Is taking surveys worth it?
This is a question I’ve had pop up a lot lately, so I figured why not address it during this edition of my reader’s questions series. Some of you may have the same question since you see me talking about taking surveys here on LAAB and I wanted to give you my two cents on it.
If you’re new here, I try to tackle a reader’s question at least once a month. You, my dear reader, can ask a question several different ways. You can use this Google Form to submit your question (especially if you value privacy), you can submit an email or use my contact form – and last, you can leave a comment.
I’m not going to drag this thang out today, but I want to make a few things clear about taking surveys before I give you the honest truth about whether or not I believe it’s worth it.
- You’re not going to get rich taking surveys. Anyone who says otherwise is a liar.
- Surveys can be time-consuming. You have to use some of the better companies to maximize the use of your time. Some of those companies are American Consumer Panel, Pinecone, and Opinion Outpost.
- They can be annoying as hell sometimes, but it’s not like you have to do them every day. Know what I mean?
Now that I’ve said that, let’s address this reader’s question — Is taking surveys worth it?
Related Reading: 7 Free Online Survey Sites to Join for Extra Cash
Is Taking Surveys Worth It?
On the personal finance scene, there are usually two camps of people who like to achieve a particular end goal using one or two different ways.
Some of us like to be frugal as hell, stack those coins, and squeeze blood out of a turnip (Google it, I’m from South Carolina). The other group likes to find more ways to earn more money and create as many streams of revenue. Then there’s a few of us who like to do both.
I like to spend money where it’s needed, limit my wants, stack coins, squeeze turnips, side hustle, create revenue streams — all of that good stuff. On my pf journey, there was a particular point in time when I relied heavily on surveys to maximize my budget.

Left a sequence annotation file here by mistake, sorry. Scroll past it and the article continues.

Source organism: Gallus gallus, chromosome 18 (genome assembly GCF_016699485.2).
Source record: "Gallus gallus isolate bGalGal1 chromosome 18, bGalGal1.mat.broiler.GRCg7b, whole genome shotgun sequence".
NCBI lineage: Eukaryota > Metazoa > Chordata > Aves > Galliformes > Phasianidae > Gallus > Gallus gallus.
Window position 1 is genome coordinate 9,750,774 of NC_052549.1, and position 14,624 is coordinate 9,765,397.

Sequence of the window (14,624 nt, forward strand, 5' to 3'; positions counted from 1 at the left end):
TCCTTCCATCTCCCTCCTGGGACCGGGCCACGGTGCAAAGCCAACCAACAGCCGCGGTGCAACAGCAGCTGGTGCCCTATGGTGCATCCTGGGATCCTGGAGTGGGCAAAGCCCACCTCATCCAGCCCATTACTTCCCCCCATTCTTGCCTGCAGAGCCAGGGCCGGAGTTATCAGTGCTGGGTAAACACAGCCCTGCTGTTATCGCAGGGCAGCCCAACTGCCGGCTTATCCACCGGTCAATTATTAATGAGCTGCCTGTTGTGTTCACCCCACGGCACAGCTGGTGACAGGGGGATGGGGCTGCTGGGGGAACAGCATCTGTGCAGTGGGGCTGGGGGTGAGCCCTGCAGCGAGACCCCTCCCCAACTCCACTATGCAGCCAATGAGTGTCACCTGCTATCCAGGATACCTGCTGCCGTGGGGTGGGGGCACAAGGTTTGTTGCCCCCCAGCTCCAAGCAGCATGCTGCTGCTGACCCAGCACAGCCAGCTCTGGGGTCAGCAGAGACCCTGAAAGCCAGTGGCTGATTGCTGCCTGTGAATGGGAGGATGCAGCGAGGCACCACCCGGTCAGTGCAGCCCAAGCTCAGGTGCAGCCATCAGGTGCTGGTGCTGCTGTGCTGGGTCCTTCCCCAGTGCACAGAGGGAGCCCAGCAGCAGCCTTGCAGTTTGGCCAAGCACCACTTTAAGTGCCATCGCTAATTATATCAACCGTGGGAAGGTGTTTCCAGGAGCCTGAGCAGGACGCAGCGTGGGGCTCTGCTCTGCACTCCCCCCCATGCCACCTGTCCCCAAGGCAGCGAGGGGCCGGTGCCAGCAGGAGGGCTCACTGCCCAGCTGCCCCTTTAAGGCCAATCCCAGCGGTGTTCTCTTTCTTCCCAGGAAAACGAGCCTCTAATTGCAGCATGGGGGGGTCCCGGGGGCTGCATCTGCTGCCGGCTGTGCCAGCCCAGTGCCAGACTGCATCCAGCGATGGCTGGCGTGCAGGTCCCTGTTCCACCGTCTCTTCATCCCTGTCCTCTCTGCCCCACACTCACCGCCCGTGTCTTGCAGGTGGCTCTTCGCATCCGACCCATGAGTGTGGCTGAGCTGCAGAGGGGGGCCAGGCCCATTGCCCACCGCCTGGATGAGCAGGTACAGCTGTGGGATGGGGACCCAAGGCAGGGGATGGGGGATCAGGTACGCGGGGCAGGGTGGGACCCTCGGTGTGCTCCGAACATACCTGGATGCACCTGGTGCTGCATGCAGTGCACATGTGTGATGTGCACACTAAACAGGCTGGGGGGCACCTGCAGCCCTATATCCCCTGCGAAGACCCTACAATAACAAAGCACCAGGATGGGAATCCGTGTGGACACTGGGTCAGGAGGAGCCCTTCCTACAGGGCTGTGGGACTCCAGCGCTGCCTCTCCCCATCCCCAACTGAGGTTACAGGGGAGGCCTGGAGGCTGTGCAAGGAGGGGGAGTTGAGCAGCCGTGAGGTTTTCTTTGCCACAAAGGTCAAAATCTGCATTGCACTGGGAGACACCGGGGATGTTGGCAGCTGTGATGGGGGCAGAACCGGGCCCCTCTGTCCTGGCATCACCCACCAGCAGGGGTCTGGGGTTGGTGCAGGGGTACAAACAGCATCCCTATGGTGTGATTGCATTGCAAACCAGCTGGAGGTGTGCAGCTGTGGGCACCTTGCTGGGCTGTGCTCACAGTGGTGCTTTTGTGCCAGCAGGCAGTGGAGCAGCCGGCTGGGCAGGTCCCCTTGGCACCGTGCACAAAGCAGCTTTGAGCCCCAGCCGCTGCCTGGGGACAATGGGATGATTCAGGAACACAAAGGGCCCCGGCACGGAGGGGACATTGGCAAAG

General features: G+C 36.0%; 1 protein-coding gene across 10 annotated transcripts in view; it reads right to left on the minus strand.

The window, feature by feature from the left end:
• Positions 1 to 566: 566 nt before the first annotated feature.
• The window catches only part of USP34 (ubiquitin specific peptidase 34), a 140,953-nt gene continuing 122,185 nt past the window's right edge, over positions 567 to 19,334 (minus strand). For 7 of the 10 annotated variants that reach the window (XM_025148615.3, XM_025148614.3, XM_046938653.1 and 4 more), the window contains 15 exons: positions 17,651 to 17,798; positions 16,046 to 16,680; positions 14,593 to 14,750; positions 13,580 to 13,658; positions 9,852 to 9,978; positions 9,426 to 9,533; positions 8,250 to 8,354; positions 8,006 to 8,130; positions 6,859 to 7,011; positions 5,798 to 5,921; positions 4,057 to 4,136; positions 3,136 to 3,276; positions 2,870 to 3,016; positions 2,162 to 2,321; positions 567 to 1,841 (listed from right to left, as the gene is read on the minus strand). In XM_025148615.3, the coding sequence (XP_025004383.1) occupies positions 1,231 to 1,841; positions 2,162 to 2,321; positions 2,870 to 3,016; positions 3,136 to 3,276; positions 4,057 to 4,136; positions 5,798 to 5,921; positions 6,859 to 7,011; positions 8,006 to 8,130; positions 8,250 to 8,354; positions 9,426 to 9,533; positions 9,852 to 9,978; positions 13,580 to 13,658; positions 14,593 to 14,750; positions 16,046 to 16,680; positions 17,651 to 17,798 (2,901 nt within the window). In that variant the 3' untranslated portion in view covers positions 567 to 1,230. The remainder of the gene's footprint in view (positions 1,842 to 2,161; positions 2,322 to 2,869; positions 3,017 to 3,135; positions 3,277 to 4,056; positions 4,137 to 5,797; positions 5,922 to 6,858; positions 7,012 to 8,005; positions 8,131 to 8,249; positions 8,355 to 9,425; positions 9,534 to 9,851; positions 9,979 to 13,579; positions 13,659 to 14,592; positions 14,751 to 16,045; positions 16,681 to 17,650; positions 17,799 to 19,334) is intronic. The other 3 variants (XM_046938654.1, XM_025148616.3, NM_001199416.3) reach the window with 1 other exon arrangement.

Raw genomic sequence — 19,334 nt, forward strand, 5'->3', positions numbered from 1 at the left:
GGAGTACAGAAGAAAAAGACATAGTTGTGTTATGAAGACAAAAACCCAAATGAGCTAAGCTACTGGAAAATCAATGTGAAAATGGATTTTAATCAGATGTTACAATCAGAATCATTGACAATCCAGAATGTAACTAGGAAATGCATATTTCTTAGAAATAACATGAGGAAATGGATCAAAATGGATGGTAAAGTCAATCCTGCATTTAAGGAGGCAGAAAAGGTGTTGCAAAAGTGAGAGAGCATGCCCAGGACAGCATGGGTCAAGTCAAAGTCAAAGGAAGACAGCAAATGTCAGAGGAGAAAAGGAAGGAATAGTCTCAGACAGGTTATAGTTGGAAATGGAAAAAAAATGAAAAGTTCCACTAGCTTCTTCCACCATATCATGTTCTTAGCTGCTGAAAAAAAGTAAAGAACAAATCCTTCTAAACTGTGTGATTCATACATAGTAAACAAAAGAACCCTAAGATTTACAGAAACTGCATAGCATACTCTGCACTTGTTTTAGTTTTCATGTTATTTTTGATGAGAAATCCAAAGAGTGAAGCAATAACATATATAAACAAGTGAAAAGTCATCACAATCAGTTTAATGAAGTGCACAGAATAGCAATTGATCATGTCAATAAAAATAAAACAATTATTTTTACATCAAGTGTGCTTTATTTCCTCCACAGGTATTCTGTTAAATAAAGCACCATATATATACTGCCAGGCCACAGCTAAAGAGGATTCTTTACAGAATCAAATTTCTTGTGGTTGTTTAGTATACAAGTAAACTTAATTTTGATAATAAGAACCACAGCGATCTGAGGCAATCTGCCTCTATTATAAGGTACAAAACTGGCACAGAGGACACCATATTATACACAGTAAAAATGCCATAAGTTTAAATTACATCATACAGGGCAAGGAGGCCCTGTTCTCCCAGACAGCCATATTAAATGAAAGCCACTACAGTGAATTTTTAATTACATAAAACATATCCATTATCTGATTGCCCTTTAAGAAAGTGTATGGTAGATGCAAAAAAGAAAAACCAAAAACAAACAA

It was about five or six years ago after I had my daughter and I thought our budget was literally going to bust! We had to pay for baby formula, buy diapers, and take care of a kid – all of which was new to me.
My hubby and I had just gotten married, we lacked a sufficient amount of savings, and we were living in a one-bedroom apartment with a tiny human being. We were trying to adjust to the whole adulting thing together and then we ended up with a little honeymoon souvenir that was going to be in our lives forever!
That’s when I discovered coupon and money saving sites.
Those sites taught me how to extreme coupon and take surveys. Then I used those survey rewards to play the drugstore game. With the drugstore game, you researched the weekly circular for the drugstore you were shopping and found coupons.
You planned your purchases based off what was on sale and maximized the store rewards (for example, Extra Care Bucks at CVS). If you did it right, you would pay little to nothing out of pocket. Well, since I try to milk it for everything it’s worth — I would cash out my survey rewards for CVS and Walgreen gift cards and use those to pay for any out of pocket costs.